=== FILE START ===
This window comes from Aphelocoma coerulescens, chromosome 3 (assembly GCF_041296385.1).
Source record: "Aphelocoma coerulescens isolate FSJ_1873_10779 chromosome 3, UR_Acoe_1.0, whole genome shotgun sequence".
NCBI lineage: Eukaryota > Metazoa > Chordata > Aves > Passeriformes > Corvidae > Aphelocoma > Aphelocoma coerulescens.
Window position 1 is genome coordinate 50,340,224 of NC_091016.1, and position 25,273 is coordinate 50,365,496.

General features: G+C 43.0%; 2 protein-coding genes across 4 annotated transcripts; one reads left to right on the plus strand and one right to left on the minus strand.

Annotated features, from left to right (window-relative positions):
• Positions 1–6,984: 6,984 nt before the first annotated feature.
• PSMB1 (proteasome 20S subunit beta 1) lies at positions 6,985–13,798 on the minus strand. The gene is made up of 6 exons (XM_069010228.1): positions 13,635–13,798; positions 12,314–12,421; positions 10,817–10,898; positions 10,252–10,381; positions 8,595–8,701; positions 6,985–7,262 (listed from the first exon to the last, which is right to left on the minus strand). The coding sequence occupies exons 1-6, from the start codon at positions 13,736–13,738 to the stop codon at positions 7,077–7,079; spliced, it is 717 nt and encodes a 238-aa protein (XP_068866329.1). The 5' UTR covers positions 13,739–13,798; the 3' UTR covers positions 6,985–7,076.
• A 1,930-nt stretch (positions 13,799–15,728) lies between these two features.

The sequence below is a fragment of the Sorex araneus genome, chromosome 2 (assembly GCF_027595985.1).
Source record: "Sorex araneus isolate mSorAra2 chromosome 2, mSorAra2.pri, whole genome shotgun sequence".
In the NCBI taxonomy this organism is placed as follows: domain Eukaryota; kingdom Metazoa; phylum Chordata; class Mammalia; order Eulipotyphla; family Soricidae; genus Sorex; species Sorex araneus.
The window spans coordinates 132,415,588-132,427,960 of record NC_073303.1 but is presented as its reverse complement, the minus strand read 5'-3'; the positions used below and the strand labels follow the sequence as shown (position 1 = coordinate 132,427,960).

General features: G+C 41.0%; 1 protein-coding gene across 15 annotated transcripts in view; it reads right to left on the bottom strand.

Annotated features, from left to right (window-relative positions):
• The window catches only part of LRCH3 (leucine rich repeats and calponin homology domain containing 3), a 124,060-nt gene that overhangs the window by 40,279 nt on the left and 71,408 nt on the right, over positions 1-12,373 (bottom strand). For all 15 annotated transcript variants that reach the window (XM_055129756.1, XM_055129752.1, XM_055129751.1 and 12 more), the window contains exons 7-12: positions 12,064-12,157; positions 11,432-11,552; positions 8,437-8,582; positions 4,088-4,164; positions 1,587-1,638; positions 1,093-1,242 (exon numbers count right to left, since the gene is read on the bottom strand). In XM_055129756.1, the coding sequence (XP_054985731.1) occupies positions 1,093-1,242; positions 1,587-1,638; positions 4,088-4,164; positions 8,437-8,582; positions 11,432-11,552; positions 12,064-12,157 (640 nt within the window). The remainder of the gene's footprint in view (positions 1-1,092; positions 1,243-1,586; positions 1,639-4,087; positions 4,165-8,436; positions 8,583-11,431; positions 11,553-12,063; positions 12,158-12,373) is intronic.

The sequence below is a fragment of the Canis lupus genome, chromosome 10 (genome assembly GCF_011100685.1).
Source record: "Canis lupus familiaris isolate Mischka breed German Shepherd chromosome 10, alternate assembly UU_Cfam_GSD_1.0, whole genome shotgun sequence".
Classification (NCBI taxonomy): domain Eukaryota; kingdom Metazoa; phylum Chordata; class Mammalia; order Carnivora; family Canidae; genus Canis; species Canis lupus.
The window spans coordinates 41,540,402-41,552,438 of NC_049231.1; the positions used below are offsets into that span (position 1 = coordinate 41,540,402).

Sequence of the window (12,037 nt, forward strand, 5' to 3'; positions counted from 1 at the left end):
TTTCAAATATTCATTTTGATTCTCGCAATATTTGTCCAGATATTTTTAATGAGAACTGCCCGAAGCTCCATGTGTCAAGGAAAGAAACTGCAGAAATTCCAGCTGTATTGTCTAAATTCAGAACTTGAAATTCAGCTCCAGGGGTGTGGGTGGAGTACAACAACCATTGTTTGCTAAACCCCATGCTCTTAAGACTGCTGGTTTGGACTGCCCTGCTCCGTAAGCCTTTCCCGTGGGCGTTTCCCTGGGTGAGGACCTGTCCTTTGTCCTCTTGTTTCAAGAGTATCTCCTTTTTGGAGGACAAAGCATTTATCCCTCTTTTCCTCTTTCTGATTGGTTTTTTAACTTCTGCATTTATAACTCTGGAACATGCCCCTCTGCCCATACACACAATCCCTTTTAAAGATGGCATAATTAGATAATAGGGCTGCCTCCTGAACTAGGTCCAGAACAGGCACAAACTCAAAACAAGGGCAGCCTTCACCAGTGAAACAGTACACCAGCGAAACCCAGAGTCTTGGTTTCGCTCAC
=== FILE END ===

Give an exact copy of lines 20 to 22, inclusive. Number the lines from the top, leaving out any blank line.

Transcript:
The window spans coordinates 41,540,402-41,552,438 of NC_049231.1; the positions used below are offsets into that span (position 1 = coordinate 41,540,402).

Sequence of the window (12,037 nt, forward strand, 5' to 3'; positions counted from 1 at the left end):
TTTCAAATATTCATTTTGATTCTCGCAATATTTGTCCAGATATTTTTAATGAGAACTGCCCGAAGCTCCATGTGTCAAGGAAAGAAACTGCAGAAATTCCAGCTGTATTGTCTAAATTCAGAACTTGAAATTCAGCTCCAGGGGTGTGGGTGGAGTACAACAACCATTGTTTGCTAAACCCCATGCTCTTAAGACTGCTGGTTTGGACTGCCCTGCTCCGTAAGCCTTTCCCGTGGGCGTTTCCCTGGGTGAGGACCTGTCCTTTGTCCTCTTGTTTCAAGAGTATCTCCTTTTTGGAGGACAAAGCATTTATCCCTCTTTTCCTCTTTCTGATTGGTTTTTTAACTTCTGCATTTATAACTCTGGAACATGCCCCTCTGCCCATACACACAATCCCTTTTAAAGATGGCATAATTAGATAATAGGGCTGCCTCCTGAACTAGGTCCAGAACAGGCACAAACTCAAAACAAGGGCAGCCTTCACCAGTGAAACAGTACACCAGCGAAACCCAGAGTCTTGGTTTCGCTCAC